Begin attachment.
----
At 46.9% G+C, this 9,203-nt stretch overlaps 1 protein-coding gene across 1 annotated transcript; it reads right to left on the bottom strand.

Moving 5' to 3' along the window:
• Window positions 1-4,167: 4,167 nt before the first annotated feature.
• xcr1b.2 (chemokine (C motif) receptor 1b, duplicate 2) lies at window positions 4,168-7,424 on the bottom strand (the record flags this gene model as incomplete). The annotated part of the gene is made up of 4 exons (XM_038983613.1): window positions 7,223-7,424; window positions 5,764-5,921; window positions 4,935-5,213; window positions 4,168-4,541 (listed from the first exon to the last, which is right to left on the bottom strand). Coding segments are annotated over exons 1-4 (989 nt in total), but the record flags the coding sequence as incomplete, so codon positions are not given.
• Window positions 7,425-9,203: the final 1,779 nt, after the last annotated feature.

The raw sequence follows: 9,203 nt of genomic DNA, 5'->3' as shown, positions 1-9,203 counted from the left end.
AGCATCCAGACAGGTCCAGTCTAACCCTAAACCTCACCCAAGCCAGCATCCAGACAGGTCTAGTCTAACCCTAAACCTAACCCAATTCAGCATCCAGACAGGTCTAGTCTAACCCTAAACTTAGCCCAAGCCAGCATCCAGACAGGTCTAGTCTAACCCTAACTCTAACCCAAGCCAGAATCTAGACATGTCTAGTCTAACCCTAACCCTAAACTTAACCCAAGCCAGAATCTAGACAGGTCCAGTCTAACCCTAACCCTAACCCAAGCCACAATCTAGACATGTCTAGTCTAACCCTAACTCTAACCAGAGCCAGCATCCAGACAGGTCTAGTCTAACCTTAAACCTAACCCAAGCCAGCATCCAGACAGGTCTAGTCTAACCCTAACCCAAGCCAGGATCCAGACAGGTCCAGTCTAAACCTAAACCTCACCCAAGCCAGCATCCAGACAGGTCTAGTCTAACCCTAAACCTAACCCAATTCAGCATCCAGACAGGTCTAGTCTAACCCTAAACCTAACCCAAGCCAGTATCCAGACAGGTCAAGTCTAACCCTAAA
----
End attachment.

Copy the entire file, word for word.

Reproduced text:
At 46.9% G+C, this 9,203-nt stretch overlaps 1 protein-coding gene across 1 annotated transcript; it reads right to left on the bottom strand.

Moving 5' to 3' along the window:
• Window positions 1-4,167: 4,167 nt before the first annotated feature.
• xcr1b.2 (chemokine (C motif) receptor 1b, duplicate 2) lies at window positions 4,168-7,424 on the bottom strand (the record flags this gene model as incomplete). The annotated part of the gene is made up of 4 exons (XM_038983613.1): window positions 7,223-7,424; window positions 5,764-5,921; window positions 4,935-5,213; window positions 4,168-4,541 (listed from the first exon to the last, which is right to left on the bottom strand). Coding segments are annotated over exons 1-4 (989 nt in total), but the record flags the coding sequence as incomplete, so codon positions are not given.
• Window positions 7,425-9,203: the final 1,779 nt, after the last annotated feature.

The raw sequence follows: 9,203 nt of genomic DNA, 5'->3' as shown, positions 1-9,203 counted from the left end.
AGCATCCAGACAGGTCCAGTCTAACCCTAAACCTCACCCAAGCCAGCATCCAGACAGGTCTAGTCTAACCCTAAACCTAACCCAATTCAGCATCCAGACAGGTCTAGTCTAACCCTAAACTTAGCCCAAGCCAGCATCCAGACAGGTCTAGTCTAACCCTAACTCTAACCCAAGCCAGAATCTAGACATGTCTAGTCTAACCCTAACCCTAAACTTAACCCAAGCCAGAATCTAGACAGGTCCAGTCTAACCCTAACCCTAACCCAAGCCACAATCTAGACATGTCTAGTCTAACCCTAACTCTAACCAGAGCCAGCATCCAGACAGGTCTAGTCTAACCTTAAACCTAACCCAAGCCAGCATCCAGACAGGTCTAGTCTAACCCTAACCCAAGCCAGGATCCAGACAGGTCCAGTCTAAACCTAAACCTCACCCAAGCCAGCATCCAGACAGGTCTAGTCTAACCCTAAACCTAACCCAATTCAGCATCCAGACAGGTCTAGTCTAACCCTAAACCTAACCCAAGCCAGTATCCAGACAGGTCAAGTCTAACCCTAAA